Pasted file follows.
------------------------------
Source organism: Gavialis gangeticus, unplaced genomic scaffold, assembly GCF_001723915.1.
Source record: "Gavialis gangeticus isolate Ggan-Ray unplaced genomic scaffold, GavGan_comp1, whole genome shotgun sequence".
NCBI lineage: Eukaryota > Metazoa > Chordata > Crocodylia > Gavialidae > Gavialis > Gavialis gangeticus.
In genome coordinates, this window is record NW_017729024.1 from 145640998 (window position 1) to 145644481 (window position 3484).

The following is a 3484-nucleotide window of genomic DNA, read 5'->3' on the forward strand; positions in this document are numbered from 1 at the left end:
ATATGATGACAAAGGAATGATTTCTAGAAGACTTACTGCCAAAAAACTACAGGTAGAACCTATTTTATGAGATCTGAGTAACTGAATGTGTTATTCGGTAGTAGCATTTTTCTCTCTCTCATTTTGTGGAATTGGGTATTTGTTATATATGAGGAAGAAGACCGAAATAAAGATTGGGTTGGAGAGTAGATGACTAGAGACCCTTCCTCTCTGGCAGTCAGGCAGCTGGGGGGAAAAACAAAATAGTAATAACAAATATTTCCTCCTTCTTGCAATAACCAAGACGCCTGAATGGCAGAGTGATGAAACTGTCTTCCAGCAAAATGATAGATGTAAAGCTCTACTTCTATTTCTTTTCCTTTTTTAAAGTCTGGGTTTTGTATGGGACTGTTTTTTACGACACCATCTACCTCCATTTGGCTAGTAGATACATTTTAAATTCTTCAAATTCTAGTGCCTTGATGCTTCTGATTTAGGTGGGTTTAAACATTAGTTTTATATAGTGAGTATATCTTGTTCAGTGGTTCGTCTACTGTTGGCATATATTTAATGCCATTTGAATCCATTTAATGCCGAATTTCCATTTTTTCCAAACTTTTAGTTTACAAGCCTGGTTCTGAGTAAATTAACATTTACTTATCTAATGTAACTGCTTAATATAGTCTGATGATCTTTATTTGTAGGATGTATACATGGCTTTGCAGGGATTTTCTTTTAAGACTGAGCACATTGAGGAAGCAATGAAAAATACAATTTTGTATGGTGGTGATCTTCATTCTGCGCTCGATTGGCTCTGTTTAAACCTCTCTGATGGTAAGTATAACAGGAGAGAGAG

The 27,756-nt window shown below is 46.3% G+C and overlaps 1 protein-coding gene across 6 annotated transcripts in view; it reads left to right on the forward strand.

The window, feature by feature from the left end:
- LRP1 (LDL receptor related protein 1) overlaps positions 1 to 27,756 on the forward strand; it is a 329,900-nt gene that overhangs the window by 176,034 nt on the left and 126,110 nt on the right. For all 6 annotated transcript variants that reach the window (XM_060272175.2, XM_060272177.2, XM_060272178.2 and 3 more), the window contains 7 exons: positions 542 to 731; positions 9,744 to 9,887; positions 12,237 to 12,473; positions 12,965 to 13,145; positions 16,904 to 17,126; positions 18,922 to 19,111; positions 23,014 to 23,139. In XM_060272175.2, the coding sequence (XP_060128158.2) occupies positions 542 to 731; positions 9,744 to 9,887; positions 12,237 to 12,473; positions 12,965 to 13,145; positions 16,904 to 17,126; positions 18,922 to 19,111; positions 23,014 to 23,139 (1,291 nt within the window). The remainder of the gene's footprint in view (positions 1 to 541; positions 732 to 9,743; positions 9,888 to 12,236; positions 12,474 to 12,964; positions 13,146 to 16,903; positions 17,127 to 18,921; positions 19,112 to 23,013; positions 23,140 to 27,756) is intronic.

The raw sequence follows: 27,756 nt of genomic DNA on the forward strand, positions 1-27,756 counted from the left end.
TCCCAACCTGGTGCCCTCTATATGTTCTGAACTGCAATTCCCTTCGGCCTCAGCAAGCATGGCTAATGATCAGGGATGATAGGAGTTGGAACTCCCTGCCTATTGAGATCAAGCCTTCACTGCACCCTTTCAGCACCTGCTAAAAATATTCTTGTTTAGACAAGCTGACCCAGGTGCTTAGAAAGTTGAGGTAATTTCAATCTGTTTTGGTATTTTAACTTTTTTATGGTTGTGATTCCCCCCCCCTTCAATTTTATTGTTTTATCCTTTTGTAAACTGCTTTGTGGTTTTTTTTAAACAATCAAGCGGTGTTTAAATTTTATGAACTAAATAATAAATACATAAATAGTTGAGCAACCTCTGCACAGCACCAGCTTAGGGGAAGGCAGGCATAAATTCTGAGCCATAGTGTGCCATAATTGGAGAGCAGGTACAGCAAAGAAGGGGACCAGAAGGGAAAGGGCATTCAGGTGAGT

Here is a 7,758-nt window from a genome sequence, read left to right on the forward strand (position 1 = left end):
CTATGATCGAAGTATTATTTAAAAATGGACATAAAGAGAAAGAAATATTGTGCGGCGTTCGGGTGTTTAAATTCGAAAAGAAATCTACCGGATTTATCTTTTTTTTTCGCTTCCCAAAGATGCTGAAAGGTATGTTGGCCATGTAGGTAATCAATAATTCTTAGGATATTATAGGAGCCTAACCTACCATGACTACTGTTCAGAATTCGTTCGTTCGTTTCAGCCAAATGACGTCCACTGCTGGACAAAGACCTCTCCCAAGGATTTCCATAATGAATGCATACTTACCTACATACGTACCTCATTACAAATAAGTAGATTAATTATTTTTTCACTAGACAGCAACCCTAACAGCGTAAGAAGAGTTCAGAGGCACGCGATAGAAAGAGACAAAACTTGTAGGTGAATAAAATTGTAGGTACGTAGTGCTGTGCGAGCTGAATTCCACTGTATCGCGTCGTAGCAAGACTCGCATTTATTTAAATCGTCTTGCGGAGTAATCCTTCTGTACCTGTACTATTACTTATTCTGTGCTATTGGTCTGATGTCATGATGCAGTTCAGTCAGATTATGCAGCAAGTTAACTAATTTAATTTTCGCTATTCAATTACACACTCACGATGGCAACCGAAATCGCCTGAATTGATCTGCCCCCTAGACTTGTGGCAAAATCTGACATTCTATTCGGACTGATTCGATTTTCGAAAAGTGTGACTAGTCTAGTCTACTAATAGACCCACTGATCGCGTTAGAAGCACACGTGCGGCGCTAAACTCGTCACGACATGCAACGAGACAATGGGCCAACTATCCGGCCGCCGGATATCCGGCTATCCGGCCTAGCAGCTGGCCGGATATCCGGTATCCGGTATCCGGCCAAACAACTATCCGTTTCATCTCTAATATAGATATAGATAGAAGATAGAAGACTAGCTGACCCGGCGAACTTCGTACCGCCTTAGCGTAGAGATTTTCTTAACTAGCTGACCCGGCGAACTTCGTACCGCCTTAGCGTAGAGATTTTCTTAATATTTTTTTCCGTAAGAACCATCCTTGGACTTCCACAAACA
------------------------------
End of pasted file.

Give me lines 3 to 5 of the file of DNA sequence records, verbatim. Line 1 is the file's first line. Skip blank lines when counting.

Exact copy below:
NCBI lineage: Eukaryota > Metazoa > Chordata > Crocodylia > Gavialidae > Gavialis > Gavialis gangeticus.
In genome coordinates, this window is record NW_017729024.1 from 145640998 (window position 1) to 145644481 (window position 3484).

The following is a 3484-nucleotide window of genomic DNA, read 5'->3' on the forward strand; positions in this document are numbered from 1 at the left end: